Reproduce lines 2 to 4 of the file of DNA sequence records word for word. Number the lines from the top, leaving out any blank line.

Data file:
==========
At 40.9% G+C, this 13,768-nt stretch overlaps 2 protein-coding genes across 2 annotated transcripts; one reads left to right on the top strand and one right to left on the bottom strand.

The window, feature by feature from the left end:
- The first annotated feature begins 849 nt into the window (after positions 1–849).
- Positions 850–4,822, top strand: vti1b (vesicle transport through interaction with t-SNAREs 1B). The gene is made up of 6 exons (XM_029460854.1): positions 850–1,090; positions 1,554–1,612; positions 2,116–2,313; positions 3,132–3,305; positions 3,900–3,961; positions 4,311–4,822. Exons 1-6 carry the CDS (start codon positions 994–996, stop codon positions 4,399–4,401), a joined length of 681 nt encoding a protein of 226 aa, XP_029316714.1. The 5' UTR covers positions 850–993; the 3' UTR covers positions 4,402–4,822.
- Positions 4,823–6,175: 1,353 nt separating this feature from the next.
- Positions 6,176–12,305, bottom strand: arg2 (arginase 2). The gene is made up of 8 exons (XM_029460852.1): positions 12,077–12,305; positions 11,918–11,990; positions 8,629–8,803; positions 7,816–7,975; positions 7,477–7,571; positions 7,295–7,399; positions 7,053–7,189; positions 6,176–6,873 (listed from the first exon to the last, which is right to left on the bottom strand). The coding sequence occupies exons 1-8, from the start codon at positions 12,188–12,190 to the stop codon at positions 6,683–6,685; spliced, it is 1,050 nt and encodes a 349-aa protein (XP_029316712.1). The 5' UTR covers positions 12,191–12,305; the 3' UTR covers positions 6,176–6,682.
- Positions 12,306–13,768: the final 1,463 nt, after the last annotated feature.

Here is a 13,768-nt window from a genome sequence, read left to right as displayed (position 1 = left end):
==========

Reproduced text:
The window, feature by feature from the left end:
- The first annotated feature begins 849 nt into the window (after positions 1–849).
- Positions 850–4,822, top strand: vti1b (vesicle transport through interaction with t-SNAREs 1B). The gene is made up of 6 exons (XM_029460854.1): positions 850–1,090; positions 1,554–1,612; positions 2,116–2,313; positions 3,132–3,305; positions 3,900–3,961; positions 4,311–4,822. Exons 1-6 carry the CDS (start codon positions 994–996, stop codon positions 4,399–4,401), a joined length of 681 nt encoding a protein of 226 aa, XP_029316714.1. The 5' UTR covers positions 850–993; the 3' UTR covers positions 4,402–4,822.